National Family Caregivers Month: Caregiver Concerns

Elder Care - Five Tipping Points You Might Reach in Caregiving

November is National Family Caregiver’s Month.  This is organized annually by the National Family Caregiver’s association as a time to thank, support, educate and empower the many family caregivers across the country.  One of the essential attributes of being a family caregiver, and an advocate for your loved one, is the willingness and the ability to speak up and keep your eye on the ultimate goal, protecting not only the health and safety of your loved ones but your own as well.

Many of us are asked to care for another person – to become family caregivers.  Perhaps you were called to the task after a loved one’s illness slowly progressed to the point where they needed help at home, or you were called to help after a sudden tragic accident or illness.  Your caregiving responsibility may be short-term, long-term, or indefinite.  Whatever the circumstances, the road ahead on your caregiving journey may seem long and uncertain.  Know that you are not alone.  Although you may feel isolated, together, family caregivers are part of a larger community.  More than 44.4 million people in the United States, or 21% of the population, serve as unpaid caregivers to an adult family member or friend.  If you look around, you might find that a coworker cares for an elderly parent at home, or a family friend might be a caregiver to a spouse with a severe illness.  Each caregiver situation is unique, yet all share everyday experiences that encompass physical, emotional, and spiritual as well as economic and legal concerns.

First, you need to know that it is okay to ask for help.  Caregiving presents considerable challenges, such as physical, emotional, and economic situations that you may face.  There is no reason to suffer in silence.  It is always okay to seek and ask for help.  Do not feel guilty or like you have failed if you need assistance caring for a family member or friend.  Support is available, and you are encouraged to seek it out, even if you do not need it.  Services, information, training, and counseling can help you provide better care to your loved one.  It can also help you protect your health and financial future.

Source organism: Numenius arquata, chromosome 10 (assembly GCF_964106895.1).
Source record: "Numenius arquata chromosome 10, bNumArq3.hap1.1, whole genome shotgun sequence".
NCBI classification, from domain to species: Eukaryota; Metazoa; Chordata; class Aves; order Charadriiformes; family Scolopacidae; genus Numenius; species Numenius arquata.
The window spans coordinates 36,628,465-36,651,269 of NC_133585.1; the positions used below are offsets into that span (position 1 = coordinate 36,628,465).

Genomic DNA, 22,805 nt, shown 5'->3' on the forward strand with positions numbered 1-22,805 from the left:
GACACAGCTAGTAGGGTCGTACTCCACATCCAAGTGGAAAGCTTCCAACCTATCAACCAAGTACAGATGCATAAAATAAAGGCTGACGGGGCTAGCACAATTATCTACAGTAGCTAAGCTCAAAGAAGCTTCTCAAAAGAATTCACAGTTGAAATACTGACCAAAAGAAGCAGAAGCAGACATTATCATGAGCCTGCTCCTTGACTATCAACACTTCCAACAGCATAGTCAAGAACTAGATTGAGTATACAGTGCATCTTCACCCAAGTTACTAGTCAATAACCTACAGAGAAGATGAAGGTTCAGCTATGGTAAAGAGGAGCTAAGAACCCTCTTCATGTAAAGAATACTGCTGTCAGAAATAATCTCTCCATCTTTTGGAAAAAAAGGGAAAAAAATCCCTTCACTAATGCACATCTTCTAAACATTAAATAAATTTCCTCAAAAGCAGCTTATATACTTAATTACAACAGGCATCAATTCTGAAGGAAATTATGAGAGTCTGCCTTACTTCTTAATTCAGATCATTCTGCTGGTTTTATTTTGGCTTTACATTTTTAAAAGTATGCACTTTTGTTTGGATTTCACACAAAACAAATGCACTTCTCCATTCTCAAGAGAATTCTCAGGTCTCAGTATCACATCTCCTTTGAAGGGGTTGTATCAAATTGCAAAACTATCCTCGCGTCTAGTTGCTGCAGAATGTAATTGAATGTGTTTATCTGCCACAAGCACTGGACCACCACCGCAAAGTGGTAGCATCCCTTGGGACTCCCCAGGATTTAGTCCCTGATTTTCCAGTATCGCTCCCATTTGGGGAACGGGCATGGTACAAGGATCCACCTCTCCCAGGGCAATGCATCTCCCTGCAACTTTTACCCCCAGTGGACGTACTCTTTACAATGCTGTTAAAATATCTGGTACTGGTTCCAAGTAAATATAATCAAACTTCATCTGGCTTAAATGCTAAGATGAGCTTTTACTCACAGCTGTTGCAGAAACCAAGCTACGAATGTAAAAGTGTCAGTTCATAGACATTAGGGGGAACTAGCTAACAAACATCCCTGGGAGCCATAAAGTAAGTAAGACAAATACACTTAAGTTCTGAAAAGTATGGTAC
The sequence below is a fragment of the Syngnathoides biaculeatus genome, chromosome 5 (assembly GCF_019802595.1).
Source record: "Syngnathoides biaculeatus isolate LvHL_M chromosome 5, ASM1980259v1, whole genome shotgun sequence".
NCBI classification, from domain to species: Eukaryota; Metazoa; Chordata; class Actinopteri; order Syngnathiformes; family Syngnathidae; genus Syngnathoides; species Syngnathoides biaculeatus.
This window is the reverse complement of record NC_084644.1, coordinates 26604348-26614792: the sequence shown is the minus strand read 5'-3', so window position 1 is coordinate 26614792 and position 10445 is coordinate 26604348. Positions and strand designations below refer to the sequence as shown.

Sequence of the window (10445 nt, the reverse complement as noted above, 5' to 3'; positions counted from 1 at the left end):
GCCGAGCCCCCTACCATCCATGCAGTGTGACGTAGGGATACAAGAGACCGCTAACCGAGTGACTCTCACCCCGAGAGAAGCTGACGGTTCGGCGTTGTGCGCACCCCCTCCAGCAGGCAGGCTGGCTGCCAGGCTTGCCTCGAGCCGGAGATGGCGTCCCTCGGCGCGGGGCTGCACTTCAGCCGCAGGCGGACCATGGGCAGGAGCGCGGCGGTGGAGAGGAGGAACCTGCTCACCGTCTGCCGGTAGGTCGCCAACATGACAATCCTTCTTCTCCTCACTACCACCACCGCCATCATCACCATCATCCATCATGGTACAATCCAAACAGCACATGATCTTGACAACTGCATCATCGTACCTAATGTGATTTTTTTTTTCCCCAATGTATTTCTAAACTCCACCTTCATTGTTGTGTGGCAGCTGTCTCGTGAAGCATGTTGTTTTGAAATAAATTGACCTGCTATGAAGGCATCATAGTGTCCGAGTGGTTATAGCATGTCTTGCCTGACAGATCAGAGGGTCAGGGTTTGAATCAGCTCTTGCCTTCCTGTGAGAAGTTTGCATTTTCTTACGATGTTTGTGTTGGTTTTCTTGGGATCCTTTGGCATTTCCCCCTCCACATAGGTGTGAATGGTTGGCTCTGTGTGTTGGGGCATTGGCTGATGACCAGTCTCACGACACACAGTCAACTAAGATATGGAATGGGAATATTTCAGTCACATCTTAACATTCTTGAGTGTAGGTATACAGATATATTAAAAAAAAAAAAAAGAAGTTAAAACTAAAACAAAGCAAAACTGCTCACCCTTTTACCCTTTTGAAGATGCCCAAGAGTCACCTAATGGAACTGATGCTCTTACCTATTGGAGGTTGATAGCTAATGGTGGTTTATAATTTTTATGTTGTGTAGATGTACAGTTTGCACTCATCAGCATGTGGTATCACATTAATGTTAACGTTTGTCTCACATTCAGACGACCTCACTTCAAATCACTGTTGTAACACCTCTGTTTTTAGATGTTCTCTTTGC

The life of the person you are caring for has likely changed forever.  Likewise, yours may vary, perhaps dramatically, as you adjust your already busy life to include caring for another person.  You may feel socially isolated as if you are the only person facing caregiving struggles.  However, if you reach out during this time for help and information, you might discover that the stories of other caregivers mirror your account.  When you reach out to others in similar situations, you might find that they can voice feelings that you cannot describe.  Many people find comfort in knowing that they are not alone.

You might not even realize that you are a caregiver.  What do family caregivers do?  Caregivers assist those who struggle to do these things for themselves with daily living activities.  The following are some of the duties you might be performing:

  • Transportation and Running Errands.
  • Grocery Shopping and Meal Preparation
  • Housework and Laundry
  • Medication assistance and reminders
  • Managing finances and services.